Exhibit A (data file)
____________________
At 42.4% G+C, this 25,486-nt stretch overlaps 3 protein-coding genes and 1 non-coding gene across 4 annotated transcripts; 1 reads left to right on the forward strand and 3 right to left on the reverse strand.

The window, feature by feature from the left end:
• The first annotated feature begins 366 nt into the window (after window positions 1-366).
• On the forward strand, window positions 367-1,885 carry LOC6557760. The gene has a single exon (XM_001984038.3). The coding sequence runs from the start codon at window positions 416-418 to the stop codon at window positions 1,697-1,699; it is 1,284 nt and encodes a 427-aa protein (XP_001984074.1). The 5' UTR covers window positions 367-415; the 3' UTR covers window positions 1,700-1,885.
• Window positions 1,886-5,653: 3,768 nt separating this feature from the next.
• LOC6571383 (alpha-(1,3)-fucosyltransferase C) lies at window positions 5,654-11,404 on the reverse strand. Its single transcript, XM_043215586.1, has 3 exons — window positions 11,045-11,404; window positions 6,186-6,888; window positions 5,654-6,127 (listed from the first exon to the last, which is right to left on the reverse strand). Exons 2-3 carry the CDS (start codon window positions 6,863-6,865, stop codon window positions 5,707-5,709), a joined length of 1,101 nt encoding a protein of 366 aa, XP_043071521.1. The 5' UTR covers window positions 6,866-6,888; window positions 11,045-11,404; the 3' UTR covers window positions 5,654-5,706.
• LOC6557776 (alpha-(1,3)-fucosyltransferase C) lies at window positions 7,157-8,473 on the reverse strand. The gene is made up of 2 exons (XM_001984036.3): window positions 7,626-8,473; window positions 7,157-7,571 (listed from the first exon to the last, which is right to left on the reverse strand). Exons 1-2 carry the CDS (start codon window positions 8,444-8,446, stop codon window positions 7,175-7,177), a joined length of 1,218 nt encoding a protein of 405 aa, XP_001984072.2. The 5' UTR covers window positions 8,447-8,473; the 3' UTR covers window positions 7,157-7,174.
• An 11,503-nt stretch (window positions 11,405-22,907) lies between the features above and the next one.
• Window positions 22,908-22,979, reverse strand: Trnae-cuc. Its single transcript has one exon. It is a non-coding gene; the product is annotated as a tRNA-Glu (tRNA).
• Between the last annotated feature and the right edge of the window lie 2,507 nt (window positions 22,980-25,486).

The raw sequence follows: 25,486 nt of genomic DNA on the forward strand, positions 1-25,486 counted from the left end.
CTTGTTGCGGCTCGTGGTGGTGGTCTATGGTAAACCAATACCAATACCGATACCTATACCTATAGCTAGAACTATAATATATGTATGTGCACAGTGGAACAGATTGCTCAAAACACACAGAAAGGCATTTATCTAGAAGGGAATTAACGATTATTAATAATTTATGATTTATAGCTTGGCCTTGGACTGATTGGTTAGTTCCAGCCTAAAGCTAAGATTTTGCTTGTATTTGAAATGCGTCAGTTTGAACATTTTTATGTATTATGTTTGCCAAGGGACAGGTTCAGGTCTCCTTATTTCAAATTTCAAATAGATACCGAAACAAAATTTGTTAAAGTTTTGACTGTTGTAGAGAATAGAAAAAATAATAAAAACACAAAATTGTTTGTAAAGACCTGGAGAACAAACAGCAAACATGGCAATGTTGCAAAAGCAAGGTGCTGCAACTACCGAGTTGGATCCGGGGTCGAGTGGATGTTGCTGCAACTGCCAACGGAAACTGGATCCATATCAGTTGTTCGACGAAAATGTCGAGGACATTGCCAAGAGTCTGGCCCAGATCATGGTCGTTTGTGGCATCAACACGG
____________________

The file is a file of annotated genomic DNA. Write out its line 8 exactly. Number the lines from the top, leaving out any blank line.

• An 11,503-nt stretch (window positions 11,405-22,907) lies between the features above and the next one.